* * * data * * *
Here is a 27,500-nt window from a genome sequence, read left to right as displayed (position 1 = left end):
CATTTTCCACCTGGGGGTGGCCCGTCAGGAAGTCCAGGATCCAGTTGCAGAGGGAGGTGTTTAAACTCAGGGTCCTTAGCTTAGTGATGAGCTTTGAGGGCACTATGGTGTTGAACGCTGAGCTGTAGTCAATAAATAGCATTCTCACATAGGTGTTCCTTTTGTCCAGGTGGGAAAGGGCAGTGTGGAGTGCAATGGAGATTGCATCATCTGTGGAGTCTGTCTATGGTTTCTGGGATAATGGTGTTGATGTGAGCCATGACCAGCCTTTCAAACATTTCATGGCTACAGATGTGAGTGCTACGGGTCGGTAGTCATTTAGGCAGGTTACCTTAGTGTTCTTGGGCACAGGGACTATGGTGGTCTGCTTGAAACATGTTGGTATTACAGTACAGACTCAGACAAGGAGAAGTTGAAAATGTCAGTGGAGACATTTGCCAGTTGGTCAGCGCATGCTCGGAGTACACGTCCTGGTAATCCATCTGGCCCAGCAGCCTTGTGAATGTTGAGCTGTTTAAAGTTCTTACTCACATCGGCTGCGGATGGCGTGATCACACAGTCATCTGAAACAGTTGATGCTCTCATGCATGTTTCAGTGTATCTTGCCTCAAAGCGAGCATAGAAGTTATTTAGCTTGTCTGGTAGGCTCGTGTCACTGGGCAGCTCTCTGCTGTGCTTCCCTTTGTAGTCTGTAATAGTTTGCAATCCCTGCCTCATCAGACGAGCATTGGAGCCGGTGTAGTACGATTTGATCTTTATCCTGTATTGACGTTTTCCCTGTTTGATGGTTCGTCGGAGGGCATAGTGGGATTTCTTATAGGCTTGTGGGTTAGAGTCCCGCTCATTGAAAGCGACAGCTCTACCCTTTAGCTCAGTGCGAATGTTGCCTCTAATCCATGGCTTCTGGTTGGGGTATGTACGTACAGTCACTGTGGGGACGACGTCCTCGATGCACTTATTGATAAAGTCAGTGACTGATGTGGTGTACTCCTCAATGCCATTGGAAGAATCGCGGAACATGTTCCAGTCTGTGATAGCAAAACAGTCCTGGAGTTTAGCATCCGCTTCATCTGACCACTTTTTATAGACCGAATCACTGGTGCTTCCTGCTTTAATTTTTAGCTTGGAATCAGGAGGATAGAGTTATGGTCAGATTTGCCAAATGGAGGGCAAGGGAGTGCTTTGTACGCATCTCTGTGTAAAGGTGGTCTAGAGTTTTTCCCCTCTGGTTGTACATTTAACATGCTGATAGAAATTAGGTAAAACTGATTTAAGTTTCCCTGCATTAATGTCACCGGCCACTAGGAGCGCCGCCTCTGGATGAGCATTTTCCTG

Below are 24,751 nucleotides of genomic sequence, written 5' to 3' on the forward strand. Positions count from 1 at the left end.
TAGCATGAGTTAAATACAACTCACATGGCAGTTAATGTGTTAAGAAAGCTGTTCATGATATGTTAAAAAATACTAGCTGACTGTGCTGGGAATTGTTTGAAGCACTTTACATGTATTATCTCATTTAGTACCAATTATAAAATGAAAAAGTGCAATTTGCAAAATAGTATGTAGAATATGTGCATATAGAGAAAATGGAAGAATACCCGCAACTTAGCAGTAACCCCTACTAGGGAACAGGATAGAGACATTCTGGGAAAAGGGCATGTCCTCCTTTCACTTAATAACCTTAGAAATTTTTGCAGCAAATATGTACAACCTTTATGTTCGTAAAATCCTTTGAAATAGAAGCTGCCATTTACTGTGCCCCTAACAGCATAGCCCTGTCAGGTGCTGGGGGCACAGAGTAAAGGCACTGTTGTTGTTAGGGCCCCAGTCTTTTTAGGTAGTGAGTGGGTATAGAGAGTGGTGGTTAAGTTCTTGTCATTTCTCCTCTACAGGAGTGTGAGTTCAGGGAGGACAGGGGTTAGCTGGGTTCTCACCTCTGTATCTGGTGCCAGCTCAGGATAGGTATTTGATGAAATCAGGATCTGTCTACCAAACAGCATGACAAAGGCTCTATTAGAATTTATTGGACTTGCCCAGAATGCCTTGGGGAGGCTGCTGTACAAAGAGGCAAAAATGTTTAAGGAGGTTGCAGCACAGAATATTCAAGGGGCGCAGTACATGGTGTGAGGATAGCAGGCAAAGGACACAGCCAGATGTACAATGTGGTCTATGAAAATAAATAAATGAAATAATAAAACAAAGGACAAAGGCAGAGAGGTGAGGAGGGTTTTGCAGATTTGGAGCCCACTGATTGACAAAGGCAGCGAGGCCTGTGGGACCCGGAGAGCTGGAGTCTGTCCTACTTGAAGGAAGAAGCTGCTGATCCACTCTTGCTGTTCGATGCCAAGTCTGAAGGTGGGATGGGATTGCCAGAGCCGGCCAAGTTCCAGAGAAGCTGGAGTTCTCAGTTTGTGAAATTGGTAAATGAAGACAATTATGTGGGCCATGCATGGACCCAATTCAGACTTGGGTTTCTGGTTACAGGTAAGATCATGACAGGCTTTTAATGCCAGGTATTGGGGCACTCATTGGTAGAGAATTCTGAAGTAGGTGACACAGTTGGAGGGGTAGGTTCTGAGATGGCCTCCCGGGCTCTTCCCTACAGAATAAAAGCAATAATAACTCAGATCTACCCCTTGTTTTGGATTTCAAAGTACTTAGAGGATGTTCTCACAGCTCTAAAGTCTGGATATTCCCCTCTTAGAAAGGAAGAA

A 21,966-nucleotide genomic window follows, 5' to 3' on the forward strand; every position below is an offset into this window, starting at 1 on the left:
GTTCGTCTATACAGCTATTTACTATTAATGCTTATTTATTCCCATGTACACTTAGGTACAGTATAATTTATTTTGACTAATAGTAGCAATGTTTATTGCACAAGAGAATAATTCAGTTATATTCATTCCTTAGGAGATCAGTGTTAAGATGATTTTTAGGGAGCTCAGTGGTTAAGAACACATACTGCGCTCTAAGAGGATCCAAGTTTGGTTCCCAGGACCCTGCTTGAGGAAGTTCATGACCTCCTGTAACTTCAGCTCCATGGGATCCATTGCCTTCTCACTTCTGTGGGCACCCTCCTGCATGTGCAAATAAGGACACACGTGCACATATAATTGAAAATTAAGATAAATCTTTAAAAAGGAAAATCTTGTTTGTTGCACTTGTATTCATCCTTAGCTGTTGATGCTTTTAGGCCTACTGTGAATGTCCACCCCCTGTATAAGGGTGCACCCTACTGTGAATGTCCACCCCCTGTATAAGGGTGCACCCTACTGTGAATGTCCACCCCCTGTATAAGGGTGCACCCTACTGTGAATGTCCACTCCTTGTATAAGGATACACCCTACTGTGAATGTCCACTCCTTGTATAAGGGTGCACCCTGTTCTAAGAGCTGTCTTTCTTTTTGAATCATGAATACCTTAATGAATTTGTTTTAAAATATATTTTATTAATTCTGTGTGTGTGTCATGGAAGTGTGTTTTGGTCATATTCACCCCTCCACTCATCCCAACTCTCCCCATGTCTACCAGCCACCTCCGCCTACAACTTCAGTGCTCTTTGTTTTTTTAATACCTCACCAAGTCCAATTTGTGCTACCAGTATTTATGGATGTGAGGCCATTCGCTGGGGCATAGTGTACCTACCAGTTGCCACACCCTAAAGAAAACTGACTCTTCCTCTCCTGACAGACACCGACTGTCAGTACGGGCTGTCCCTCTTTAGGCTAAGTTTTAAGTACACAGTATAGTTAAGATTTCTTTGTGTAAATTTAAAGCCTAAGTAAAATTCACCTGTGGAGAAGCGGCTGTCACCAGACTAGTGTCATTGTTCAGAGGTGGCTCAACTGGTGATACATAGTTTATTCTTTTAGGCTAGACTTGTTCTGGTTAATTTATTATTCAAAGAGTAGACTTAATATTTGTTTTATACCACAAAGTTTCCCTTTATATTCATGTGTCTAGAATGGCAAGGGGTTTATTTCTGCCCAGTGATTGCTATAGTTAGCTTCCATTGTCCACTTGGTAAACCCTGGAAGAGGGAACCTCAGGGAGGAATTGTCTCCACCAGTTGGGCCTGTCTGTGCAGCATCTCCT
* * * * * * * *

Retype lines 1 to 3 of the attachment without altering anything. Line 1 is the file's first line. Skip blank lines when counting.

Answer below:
Here is a 27,500-nt window from a genome sequence, read left to right as displayed (position 1 = left end):
CATTTTCCACCTGGGGGTGGCCCGTCAGGAAGTCCAGGATCCAGTTGCAGAGGGAGGTGTTTAAACTCAGGGTCCTTAGCTTAGTGATGAGCTTTGAGGGCACTATGGTGTTGAACGCTGAGCTGTAGTCAATAAATAGCATTCTCACATAGGTGTTCCTTTTGTCCAGGTGGGAAAGGGCAGTGTGGAGTGCAATGGAGATTGCATCATCTGTGGAGTCTGTCTATGGTTTCTGGGATAATGGTGTTGATGTGAGCCATGACCAGCCTTTCAAACATTTCATGGCTACAGATGTGAGTGCTACGGGTCGGTAGTCATTTAGGCAGGTTACCTTAGTGTTCTTGGGCACAGGGACTATGGTGGTCTGCTTGAAACATGTTGGTATTACAGTACAGACTCAGACAAGGAGAAGTTGAAAATGTCAGTGGAGACATTTGCCAGTTGGTCAGCGCATGCTCGGAGTACACGTCCTGGTAATCCATCTGGCCCAGCAGCCTTGTGAATGTTGAGCTGTTTAAAGTTCTTACTCACATCGGCTGCGGATGGCGTGATCACACAGTCATCTGAAACAGTTGATGCTCTCATGCATGTTTCAGTGTATCTTGCCTCAAAGCGAGCATAGAAGTTATTTAGCTTGTCTGGTAGGCTCGTGTCACTGGGCAGCTCTCTGCTGTGCTTCCCTTTGTAGTCTGTAATAGTTTGCAATCCCTGCCTCATCAGACGAGCATTGGAGCCGGTGTAGTACGATTTGATCTTTATCCTGTATTGACGTTTTCCCTGTTTGATGGTTCGTCGGAGGGCATAGTGGGATTTCTTATAGGCTTGTGGGTTAGAGTCCCGCTCATTGAAAGCGACAGCTCTACCCTTTAGCTCAGTGCGAATGTTGCCTCTAATCCATGGCTTCTGGTTGGGGTATGTACGTACAGTCACTGTGGGGACGACGTCCTCGATGCACTTATTGATAAAGTCAGTGACTGATGTGGTGTACTCCTCAATGCCATTGGAAGAATCGCGGAACATGTTCCAGTCTGTGATAGCAAAACAGTCCTGGAGTTTAGCATCCGCTTCATCTGACCACTTTTTATAGACCGAATCACTGGTGCTTCCTGCTTTAATTTTTAGCTTGGAATCAGGAGGATAGAGTTATGGTCAGATTTGCCAAATGGAGGGCAAGGGAGTGCTTTGTACGCATCTCTGTGTAAAGGTGGTCTAGAGTTTTTCCCCTCTGGTTGTACATTTAACATGCTGATAGAAATTAGGTAAAACTGATTTAAGTTTCCCTGCATTAATGTCACCGGCCACTAGGAGCGCCGCCTCTGGATGAGCATTTTCCTG

Below are 24,751 nucleotides of genomic sequence, written 5' to 3' on the forward strand. Positions count from 1 at the left end.